• +1 For a really good break down of the priority of your recommendations. I agree completely with this approach and the fact that Recommendation #4 is the last one on this list due it destructive result. Nov 14 '12 at 21:22
  • This gives me different methods of handling the delete, thanks. I'll have to check which one will be most easily validated for GXP but at least I know which applies now.
    – Mauro
    Nov 16 '12 at 16:48

My suggestion would be that you should not prevent the delete operation and allow both the users to complete their tasks. While admin1 is editing and admin2 deletes the parent object then show a non-intrusive popup message (for example on the top of the screen) informing admin1 that parent object has been marked for deletion, so admin1 can decide to continue with editing or discard the changes. If for some reason you cannot show this message while edit is in progress then show the message when admin1 saves the edit.


I wouldn't let the application delete the page if there is another user editing it.

Instead, I would alert them about the simultaneous use of that page (showing the other user's info)... And even offer to send a message to the user that's editing the page. Even though the page is not actually deleted, it would be more trouble for the user to recover it.

Google Docs is a good reference for this, you should check it out.


You could prompt the user who is trying to delete, that other adm is editing the page, and the deletion action has been sent to the admin editing it.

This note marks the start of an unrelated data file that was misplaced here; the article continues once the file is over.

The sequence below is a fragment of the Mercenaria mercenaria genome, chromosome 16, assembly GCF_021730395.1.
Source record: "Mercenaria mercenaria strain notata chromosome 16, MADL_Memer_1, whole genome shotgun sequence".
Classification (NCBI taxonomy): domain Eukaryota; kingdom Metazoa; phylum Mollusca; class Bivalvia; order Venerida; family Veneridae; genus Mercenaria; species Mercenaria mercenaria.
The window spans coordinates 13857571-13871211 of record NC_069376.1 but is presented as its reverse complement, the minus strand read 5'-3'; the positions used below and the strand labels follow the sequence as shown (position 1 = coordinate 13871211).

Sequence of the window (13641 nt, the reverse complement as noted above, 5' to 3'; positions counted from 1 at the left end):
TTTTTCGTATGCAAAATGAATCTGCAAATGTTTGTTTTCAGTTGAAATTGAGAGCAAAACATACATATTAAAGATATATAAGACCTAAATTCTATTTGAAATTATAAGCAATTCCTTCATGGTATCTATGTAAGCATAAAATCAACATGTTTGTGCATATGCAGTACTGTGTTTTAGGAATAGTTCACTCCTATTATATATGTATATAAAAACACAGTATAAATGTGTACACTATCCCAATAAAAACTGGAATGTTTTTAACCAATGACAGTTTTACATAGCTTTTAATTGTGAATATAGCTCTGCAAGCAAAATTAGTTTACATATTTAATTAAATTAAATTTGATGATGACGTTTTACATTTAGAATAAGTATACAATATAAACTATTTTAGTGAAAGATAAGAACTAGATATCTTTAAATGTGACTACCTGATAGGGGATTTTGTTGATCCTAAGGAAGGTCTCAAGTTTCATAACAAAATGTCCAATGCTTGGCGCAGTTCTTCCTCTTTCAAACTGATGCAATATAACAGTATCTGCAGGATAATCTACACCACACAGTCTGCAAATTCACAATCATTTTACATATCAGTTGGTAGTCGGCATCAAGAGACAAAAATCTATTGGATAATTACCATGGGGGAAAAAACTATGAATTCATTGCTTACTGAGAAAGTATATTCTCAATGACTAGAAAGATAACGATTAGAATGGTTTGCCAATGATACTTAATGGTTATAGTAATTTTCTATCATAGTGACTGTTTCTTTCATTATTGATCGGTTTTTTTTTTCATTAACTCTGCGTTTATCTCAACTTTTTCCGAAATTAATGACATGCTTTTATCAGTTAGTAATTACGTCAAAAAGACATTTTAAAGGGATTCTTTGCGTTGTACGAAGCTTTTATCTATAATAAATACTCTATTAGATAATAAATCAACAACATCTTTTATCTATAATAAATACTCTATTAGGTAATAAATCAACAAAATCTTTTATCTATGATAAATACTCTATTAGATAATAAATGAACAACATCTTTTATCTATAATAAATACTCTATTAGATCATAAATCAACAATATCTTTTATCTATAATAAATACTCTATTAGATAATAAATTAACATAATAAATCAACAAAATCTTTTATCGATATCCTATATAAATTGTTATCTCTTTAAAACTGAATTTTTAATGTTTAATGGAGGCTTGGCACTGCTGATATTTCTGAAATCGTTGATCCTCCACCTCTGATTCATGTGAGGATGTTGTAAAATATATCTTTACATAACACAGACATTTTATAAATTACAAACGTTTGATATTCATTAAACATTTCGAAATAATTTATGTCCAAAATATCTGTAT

Admin1, who's editing, would receive a non intrusive message, warning him admin2 has request deletion of the page. Admin 1 now has some choices:

1 discard the changes, and approve the deletion now;

2 continue editing, and the approve deletion on the end;

3 continue editing and discard the deletion request

I think it would depend the logic of you app what options to present. But the user who is doing the most laborious work should have the privilege of the decision. In the sample, admin 1


Delete the parent as usual. Save the updated child. Notify admin2 that its parent was deleted by admin1 and ask them if they want to restore the parent.

Edit: Assuming that child objects are tied only to a single parents–as the diagram implies–so that deletions cascade and no orphans are produced, my rationale is that the deletion is a higher-level action that indicates Admin1 has greater knowledge of the situation than Admin2.

Example 1: A company has a list of global offices grouped by country and they are no longer doing business in Canada. Admin1 attempts to delete Canada from the system while Admin2 is correcting information for the (now defunct) Ottawa office.

Example 2: Admin2 is editing a blog entry in a CMS while Admin1 has been tasked with deleting the entire blog from the website.

In both cases, I don't believe it makes sense to prevent Admin1 from proceeding with a deletion just because Admin2 is updating information that has been rendered irrelevant.

I'm sure there are counter-examples. Certainly if deletion produces orphans that must be reassigned to another parent, you should provide Admin2 with a method for reassigning the child they are editing.